Only two left for new Fonterra vote – Hugh Stringleman:
John Nicholls of Canterbury and Jamie Tuuta of Taranaki and Wellington will contest the rerun of the Fonterra director election to fill the one remaining vacancy.
One-term director Ashley Waugh has decided not to run again though he came within a whisker of being re-elected in the first round of voting.
Fonterra Shareholders’ Council chairman Duncan Coull sent an email to all farmer-shareholders explaining the rerun process and the council’s reasons for not opening it up to new candidates.
The rerun was necessary because only two of five candidates for three seats received the required 50% approval of farmers, Peter McBride at 80% and Leonie Guiney at 63%.
Waugh got 49%, Nicholls 44% and Tuuta 40%. . .
Dairy-farm price per hectare plunges – Sally Rae:
Farm sales across the country for the year to October were down more than 10%, while dairy farm per-hectare prices have pulled back almost 30% during the past year.
In Otago and Southland, there was strong activity in finishing, grazing and arable properties, but dairy farm purchases in both provinces were affected, with restricted supply of capital.
Real Estate Institute of New Zealand rural spokesman Brian Peacocke said for the three months to October there were 263 sales, just two more than a year ago.
Across the country for the year to October 1475 farms were sold, a 10.5% decline on the same period last year. Dairy farm sales were down 7.7%, grazing farms fell 5.6%, finishing was down 13.2% and there were 22.5% fewer arable farms. . .
Genetic changes will allow merino sheep come down from the mountains – Heather Chalmers:
Synonymous with the South Island high country, merino sheep may be farmed more widely as farmers are lured by high fine wool prices and genetic improvements.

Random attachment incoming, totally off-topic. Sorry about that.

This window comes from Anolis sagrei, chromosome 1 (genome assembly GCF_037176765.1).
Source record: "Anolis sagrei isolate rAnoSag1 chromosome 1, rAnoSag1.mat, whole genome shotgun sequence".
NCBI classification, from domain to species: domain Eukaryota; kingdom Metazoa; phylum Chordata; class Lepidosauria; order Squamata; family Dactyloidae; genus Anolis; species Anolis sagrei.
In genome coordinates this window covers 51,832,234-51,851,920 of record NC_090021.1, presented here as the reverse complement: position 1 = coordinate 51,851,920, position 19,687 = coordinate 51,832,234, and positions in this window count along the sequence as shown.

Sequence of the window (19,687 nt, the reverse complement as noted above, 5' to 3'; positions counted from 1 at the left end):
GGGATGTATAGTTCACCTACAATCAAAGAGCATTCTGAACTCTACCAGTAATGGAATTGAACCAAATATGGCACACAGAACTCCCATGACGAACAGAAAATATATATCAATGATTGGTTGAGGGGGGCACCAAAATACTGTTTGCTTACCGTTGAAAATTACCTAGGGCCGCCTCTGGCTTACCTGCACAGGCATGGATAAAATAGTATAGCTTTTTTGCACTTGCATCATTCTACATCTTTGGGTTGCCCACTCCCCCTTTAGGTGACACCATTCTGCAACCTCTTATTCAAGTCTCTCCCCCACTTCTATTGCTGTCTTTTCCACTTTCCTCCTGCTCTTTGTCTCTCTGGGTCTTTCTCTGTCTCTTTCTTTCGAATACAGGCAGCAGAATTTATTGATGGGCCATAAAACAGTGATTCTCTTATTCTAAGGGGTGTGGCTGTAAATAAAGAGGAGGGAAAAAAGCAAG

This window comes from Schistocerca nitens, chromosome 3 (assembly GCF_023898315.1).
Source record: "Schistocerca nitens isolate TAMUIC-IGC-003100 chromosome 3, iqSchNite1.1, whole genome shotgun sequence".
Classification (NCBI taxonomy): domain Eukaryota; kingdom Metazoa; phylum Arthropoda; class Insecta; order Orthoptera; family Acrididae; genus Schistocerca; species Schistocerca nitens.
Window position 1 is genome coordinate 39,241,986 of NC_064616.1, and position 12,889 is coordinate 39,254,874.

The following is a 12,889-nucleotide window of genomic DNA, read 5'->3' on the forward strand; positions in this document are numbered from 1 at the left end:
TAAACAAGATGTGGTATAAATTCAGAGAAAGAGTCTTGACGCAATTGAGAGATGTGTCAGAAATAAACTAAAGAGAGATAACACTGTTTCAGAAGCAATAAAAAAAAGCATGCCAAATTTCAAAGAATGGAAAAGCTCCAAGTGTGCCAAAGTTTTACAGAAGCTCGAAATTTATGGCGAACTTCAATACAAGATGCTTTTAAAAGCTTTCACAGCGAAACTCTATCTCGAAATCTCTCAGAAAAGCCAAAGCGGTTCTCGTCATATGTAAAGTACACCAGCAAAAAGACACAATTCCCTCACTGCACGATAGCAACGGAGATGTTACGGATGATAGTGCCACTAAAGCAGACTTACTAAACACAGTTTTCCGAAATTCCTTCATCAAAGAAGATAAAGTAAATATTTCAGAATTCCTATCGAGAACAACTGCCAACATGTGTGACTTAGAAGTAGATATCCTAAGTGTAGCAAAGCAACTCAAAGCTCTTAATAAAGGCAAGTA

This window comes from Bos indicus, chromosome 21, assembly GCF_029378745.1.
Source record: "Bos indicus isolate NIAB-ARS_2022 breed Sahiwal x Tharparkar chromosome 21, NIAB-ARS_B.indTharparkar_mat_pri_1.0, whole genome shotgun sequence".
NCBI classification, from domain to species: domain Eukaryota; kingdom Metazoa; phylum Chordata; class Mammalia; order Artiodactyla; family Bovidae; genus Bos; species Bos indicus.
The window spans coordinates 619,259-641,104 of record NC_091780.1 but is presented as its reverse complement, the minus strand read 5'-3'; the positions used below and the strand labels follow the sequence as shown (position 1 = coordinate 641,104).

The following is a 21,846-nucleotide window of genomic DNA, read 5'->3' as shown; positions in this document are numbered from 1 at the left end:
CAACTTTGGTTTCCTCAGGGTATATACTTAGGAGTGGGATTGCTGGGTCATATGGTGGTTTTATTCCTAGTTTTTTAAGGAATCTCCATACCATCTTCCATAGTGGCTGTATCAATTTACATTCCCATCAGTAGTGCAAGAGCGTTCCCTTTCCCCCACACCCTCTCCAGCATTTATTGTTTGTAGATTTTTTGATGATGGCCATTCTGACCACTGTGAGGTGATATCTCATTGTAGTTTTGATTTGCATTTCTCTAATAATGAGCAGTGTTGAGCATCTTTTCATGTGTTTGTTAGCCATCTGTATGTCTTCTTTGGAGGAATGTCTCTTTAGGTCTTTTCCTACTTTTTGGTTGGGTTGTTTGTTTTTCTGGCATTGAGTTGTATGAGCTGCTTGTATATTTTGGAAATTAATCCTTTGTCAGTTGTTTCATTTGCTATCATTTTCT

Merino woolgrower Bill Sutherland, of Benmore Station near Omarama, said it was boom times for the New Zealand merino industry.
“In a time when strong wool prices are at a historical low, the prices for merino wool have rarely been better,” he told the New Zealand Grassland Association conference in Twizel. . .
New boss hears farmers:
Farmers delivered a stern message to new director-general of primary industries Ray Smith at a meeting in Ashburton on Wednesday – they want to be top of his list.
He attended the meeting, facilitated by Mid Canterbury Federated Farmers in response to desperate calls for help from local farmers affected by the cattle disease Mycoplasma bovi, off his own bat.
Farming leaders from across the country including national dairy chairman Chris Lewis and meat and wool chairman Miles Anderson also attended the closed session.
“This meeting was organised so these national leaders could hear from affected farmers and get their stories straight from the horse’s mouth,” Mid Canterbury dairy chairman Chris Ford said. . .
Interest in competition suggests promising future for agriculture – Sally Rae:
McKenzie Smith grasps every opportunity to learn new skills.
Mckenzie (17), a year 13 pupil at Southland Girls’ High School, is chairwoman of the school’s TeenAg club.
TeenAg — which comes under the umbrella of New Zealand Young Farmers — is aimed at introducing and promoting a positive picture of agriculture and agricultural careers to pupils from an early age. The club has organised an AgriKidsNZ competition at Southland Girls’ High School on Thursday, for years 7-8 pupils, and team numbers have more than doubled from last year. . .
Jersey cows eat differently – Abby Bauer:
Each dairy cattle breed has its perks and its quirks, and Jerseys are no exception. On our Hoard’s Dairyman Farm, we certainly notice differences in personality and behavior between our Jerseys and Guernseys.
These breed differences are what led the American Jersey Cattle Association and National All Jersey Inc. to partner with university and industry experts to create a webinar series focused on the Jersey breed. One of their webinar topics was feeding the lactating cow, and the presenters were Bill Weiss and Maurice Eastridge from The Ohio State University.
The pair of professors pointed out that much of the research in the field of nutrition has been done on Holsteins. While many of these recommendations can fit other breeds, there are a few ways that Jerseys are unique. . .